Summary: Cities of Refuge - a picture of Christ
Cities of Refuge
I wonder did any of you ever get into a fight in your childhood days? Most kids have a skirmish or two when they are growing up and I have to say, growing up in Belfast, I was no exception. I remember one occasion when I was coming home from school after staying behind for games, it was near tea-time and most other kids of course had been home for a while and had changed out of their uniform and were hanging about the streets, and a couple of blocks away from where I lived I ran into a group of fellas from a rival neighbourhood gang/clique who went to a different school from me. As I walked along the footpath on the other side of the road from them they started to shout abuse at me and instead of ignoring them and walking on big mouth Robb of course had to give them some lip back, because I didn’t want them to think that I was afraid of them; although if the truth be told I was trembling inside because there was four or five of them and a couple of them were bigger than me. Well the two-way abuse continued as I walked along one side of the street and they walked along the other. Then the next thing I knew was I was hit with a stone which one of them had obviously thrown at me. Now the smart thing to do in such circumstances of course is to get offside as quick as possible, get the old guddies going and run for your life. The problem was that I wasn’t too smart in those days and wasn’t in the habit of stopping and giving rational consideration to such situations and on the basis of a reasoned and considered decision taking the best and most sensible course of action. Instead, in a fit of temper I picked up several stones of the ground, the biggest ones I could find, of which there were plenty around our neighbourhood in the early seventies and I started to fire these back at these guys at which stage they of course decided to wage an all out war and charged towards me. Now its one thing being brave when you are at the other side of the street maybe about 50 yards away from your rivals, but when four of them come charging at you and you are on your own common sense and I have to admit stomach churning fear start to send urgent messages to your brain ‘RUN LIKE MAD’ and being one who takes such messages quite seriously and realising that I was in big trouble if I didn’t do what my brain was telling me to do I was in big trouble, I started running for my life. Thankfully I was quite a fast runner in those days and although they gave hot pursuit and didn’t give up chasing me until I was home I managed to stay ahead of them. I can tell you it was some relief to turn the corner into my own street and even more of a relief to see my front door open so that I could run into the house screaming for help, at which stage of course my pursuers gave up the chase. They did of course shout abuse and threaten to get me when I came out, but of course I wasn’t for going out. I was safe in my house and there was no way I was leaving it. I can tell you I was glad to see 41 Imperial Street that day. It was my place of safety, my refuge from my pursuers.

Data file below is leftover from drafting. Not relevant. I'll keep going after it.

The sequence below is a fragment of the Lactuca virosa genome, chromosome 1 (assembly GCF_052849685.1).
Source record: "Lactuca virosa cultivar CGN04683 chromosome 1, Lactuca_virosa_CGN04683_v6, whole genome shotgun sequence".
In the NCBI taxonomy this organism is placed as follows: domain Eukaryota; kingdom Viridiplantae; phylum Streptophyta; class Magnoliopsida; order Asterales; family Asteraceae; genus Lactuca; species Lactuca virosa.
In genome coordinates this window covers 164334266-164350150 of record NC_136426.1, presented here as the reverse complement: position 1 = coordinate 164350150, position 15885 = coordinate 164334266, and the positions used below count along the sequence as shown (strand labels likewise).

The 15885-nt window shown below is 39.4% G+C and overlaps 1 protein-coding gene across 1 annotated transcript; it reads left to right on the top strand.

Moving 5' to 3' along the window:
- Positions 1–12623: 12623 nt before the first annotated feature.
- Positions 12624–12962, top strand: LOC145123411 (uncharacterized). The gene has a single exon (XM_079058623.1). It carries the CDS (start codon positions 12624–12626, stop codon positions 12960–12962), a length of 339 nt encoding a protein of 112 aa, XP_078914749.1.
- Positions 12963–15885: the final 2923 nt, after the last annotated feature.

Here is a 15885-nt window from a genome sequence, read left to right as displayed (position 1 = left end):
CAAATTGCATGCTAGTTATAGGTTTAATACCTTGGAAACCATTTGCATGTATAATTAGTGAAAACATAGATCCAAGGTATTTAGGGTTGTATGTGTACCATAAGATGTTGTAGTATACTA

Nice little anecdote from my childhood days but what has it got to do with our study of God’s Word this evening? Well our next study in the book of Joshua brings us to chapter 20 and chapter 20 is all about places of refuge, places to which people who were being pursued and whose lives were in danger, could flee for safety.
The Children of Israel have taken control of the land of Canaan and each tribe has been given its particular portion of land, its particular territory by Joshua. The Levites, that is those whose full time job it was to serve in the tabernacle and to minister to the spiritual needs of the people, they were not to have any inheritance land as such, instead they were to be appointed certain cities in which they were to live and it was up to the people of God as a whole to provide for the material needs of these servants of God. And you see from chapter 21/41 that there were 48 towns in all given to the Levites and these cities were located in every region in Canaan. Now out of these 48 cities six were to be designated as Cities of refuge. The purpose of these cities, who was entitled to the safety they provided, where the cities were located and so on are described for us in a somewhat condensed form in Joshua 20. More information on these cities can be found in Num 35 v9-34; Deut 4v41-43; and 19v1-13. And in our study of the cities of refuge this evening we will be drawing on the material that we find in all of these passages. Another passage of scripture that has a bearing on the cities of refuge is found in the N.T. in Hebrews 6v18 where the believer is spoken of as someone who “has fled for refuge to lay hold of the hope set before him”. And it is evident from the context that the apostle is speaking of the sinner fleeing to Christ for safety. So many expositors see in the language used by the apostle here in Hebrews 6 , especially in the light of the Jewish context of that epistle, a clear parallel being drawn between the cities of refuge and the safety they offered and Christ and the safety he offers. And whilst I do not think that the cities of refuge are a full blown O.T. Type of Christ, there is no doubt that in many points they are illustrative of the spiritual refuge the sinner finds in Christ.